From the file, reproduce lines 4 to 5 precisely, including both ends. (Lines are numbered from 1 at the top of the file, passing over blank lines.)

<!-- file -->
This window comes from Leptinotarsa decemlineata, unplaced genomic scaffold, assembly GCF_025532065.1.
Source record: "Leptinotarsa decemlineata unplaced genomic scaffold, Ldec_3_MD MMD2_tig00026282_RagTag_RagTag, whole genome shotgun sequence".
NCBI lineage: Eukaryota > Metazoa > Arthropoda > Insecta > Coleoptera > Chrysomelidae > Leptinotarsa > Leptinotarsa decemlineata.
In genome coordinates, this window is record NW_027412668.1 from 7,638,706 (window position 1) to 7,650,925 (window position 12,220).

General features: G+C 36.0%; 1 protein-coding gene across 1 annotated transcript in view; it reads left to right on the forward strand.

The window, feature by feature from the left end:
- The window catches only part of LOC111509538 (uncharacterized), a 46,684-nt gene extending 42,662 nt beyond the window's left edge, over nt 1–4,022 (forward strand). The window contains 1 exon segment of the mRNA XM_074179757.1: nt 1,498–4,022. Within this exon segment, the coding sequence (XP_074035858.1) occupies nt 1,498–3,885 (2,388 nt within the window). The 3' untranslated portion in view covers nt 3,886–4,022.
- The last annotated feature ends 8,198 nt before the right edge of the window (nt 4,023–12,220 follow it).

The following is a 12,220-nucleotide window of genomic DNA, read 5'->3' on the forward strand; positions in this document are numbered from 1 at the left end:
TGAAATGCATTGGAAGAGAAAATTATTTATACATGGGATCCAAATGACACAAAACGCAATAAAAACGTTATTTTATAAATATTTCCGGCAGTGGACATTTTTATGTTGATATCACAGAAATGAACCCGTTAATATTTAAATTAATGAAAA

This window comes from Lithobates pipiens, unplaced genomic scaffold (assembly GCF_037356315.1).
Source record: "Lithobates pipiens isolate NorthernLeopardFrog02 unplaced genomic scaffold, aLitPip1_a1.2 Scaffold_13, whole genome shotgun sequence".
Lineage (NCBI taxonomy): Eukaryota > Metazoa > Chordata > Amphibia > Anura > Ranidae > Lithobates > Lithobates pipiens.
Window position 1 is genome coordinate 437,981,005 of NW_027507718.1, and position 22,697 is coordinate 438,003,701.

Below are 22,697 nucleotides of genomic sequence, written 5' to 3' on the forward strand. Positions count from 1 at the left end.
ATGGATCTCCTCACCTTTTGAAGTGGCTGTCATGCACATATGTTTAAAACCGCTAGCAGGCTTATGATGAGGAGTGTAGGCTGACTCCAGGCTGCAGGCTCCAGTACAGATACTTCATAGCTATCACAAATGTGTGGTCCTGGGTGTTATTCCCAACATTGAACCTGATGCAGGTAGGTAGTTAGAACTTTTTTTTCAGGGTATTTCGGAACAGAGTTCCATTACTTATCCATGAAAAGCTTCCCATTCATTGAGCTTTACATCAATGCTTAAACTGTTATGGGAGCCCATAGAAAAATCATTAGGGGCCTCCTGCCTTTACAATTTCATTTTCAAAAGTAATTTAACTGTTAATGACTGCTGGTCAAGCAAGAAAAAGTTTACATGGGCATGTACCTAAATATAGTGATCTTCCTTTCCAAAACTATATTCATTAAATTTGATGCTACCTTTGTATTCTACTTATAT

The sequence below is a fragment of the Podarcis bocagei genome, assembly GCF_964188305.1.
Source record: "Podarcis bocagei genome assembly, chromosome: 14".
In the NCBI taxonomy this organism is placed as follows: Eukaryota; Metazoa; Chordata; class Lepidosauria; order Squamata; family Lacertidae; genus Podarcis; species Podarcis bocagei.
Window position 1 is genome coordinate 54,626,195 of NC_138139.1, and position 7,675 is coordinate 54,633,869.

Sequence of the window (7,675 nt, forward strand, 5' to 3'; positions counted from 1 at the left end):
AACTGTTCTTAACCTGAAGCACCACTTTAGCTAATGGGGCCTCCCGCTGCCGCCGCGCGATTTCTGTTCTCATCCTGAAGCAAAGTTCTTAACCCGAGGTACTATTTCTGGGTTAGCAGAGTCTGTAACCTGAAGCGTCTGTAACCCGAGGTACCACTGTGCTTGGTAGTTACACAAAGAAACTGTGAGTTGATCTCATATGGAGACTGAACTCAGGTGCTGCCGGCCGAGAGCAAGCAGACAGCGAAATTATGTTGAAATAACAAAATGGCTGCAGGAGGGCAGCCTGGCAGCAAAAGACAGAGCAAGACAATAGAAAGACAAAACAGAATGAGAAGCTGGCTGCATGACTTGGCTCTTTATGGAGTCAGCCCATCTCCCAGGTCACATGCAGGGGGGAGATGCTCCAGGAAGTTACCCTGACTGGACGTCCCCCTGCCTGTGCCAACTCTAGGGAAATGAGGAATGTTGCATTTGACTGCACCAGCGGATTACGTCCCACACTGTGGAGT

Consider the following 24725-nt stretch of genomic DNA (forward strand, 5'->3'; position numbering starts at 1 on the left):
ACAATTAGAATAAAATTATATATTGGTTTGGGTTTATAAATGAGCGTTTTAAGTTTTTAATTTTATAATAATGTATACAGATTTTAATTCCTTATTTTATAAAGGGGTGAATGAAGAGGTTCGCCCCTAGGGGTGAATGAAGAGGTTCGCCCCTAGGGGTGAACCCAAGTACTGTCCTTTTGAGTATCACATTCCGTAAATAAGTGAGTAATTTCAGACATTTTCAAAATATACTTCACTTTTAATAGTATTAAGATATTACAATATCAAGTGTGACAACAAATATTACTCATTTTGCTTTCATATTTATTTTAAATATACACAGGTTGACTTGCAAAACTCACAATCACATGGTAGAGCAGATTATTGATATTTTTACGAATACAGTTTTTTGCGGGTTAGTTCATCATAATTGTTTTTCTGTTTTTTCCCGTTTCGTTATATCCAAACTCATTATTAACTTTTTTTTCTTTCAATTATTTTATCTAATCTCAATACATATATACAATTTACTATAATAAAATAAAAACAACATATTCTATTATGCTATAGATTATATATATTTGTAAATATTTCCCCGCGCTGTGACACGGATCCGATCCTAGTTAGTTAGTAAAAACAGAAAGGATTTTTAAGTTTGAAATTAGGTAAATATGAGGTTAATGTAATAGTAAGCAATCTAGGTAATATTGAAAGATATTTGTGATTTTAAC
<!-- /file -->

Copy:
In genome coordinates, this window is record NW_027412668.1 from 7,638,706 (window position 1) to 7,650,925 (window position 12,220).

General features: G+C 36.0%; 1 protein-coding gene across 1 annotated transcript in view; it reads left to right on the forward strand.